As these examples illustrate, the potential to frustrate or undermine a judicial accountability system by the use of collateral processes warrants close consideration when the legislation founding such a system is drafted. Efforts should be made to balance appropriate appeal processes with the need for timely and effective adjudication of conduct matters. The integrity of an accountability system must also be appropriately protected from collateral attack through other proceedings.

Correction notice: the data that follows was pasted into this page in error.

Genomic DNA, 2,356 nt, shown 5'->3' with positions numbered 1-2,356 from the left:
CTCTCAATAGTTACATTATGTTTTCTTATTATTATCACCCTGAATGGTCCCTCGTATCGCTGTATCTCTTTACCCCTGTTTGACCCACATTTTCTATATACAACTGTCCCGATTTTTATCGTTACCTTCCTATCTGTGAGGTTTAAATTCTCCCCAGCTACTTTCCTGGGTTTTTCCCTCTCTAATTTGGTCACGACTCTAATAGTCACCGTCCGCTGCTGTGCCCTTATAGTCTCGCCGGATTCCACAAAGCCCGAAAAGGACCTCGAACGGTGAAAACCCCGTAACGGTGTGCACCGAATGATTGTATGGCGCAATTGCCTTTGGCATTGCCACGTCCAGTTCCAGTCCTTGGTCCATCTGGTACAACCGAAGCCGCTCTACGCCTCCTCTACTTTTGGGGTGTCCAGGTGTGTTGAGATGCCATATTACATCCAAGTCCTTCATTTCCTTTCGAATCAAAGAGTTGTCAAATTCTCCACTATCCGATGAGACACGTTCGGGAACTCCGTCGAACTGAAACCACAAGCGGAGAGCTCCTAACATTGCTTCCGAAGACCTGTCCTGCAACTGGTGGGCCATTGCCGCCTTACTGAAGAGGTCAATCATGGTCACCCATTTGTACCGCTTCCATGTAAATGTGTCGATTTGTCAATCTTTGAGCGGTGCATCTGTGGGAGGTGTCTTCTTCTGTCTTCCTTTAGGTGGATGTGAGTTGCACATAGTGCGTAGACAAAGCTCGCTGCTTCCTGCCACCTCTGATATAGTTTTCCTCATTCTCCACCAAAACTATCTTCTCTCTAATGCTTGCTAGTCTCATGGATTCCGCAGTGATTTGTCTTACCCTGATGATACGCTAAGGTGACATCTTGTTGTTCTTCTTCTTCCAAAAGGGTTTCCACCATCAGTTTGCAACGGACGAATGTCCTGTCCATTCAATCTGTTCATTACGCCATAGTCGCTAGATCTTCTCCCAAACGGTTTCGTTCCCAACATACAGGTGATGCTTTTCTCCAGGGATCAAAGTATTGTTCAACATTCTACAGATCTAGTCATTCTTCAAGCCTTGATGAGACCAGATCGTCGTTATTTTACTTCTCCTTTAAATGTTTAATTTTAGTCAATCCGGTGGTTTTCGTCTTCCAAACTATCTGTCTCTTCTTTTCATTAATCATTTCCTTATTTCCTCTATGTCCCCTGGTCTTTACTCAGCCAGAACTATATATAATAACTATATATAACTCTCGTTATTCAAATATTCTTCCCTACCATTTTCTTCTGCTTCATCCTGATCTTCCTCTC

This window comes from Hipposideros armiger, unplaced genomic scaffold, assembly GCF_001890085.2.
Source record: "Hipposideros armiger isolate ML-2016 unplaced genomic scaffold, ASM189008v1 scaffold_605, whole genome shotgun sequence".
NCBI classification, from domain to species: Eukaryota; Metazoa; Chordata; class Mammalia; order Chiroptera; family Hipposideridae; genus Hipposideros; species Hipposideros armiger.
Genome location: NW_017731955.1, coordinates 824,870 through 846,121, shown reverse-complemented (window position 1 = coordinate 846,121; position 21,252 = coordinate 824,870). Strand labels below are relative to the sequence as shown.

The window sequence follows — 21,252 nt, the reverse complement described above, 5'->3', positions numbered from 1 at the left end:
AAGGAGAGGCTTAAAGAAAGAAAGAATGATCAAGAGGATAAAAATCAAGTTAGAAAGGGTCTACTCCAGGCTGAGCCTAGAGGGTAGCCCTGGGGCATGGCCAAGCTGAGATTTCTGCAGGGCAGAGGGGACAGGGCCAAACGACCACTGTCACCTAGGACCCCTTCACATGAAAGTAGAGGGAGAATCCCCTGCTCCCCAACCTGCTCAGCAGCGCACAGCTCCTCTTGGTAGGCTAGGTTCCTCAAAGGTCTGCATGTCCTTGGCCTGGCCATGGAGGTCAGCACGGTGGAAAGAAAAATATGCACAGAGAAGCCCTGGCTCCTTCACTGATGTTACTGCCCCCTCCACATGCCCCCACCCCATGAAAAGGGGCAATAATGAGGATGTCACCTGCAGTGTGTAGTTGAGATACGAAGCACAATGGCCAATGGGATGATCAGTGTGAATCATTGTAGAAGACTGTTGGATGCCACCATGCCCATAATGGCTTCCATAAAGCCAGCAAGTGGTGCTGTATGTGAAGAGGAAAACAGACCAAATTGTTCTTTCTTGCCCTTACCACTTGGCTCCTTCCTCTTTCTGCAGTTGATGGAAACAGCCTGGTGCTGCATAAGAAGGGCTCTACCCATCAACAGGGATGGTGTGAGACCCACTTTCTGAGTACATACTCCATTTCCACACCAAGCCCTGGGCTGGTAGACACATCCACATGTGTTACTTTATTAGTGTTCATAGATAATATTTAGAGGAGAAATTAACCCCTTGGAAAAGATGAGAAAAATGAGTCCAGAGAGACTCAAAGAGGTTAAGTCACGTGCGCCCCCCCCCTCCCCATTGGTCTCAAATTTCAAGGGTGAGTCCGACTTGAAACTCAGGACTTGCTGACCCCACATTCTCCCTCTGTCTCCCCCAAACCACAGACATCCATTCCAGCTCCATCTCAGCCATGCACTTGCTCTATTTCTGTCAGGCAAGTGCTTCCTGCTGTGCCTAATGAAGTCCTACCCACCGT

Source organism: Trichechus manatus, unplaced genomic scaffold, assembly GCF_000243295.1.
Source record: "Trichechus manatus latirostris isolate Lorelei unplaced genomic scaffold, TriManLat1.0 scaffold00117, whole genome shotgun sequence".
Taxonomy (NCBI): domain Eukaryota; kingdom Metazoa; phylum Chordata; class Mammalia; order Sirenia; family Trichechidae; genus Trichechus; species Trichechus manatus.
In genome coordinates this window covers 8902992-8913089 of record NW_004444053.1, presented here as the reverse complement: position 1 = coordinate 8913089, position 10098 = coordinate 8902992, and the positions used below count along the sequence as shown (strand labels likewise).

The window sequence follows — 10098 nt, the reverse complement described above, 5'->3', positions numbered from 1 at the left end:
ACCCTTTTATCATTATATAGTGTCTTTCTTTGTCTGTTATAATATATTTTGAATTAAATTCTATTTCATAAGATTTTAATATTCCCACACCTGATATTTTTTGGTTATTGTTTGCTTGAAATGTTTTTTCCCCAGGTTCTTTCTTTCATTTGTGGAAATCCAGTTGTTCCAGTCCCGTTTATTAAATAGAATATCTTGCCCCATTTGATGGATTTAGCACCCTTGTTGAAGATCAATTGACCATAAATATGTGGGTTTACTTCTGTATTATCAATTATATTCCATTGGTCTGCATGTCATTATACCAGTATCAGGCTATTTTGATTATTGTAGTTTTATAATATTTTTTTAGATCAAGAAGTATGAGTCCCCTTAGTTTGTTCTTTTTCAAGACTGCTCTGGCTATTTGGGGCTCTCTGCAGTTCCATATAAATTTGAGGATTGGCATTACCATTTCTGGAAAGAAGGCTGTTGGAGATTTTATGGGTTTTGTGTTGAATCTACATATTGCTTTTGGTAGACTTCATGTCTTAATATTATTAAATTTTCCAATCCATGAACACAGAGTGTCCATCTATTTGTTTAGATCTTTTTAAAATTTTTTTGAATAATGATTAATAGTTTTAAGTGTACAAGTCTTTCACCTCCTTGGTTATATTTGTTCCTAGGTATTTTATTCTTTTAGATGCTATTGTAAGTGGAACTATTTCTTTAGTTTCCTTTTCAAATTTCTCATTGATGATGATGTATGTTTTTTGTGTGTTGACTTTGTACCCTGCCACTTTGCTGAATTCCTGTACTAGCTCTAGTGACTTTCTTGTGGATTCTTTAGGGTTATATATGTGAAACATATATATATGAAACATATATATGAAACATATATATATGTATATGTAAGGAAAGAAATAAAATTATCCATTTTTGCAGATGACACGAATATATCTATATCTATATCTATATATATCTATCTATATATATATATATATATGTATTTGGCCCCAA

The final element that should be considered when crafting a judicial complaints system is the fair, timely and accessible administration of the system. In all the jurisdictions considered, efforts are made to explain the processes and ensure they operate effectively and provide a prompt response to complainants. For many jurisdictions a process of review of the handling of particular complaints is available. In the case of California, for example, judges and former judges can seek review from the Supreme Court. In New Zealand, and the United Kingdom, the option of judicial review is available. For England and Wales as well as New Zealand, a formally designated review channel is provided, in England and Wales through the Conduct Ombudsman, and in New Zealand, the Lay Observer. This latter approach has some merit in that it provides the complainant with an accessible review avenue. Part of crafting a complaints system in which the public can have confidence is to ensure transparency about the timeframes involved in the process and the options for further review.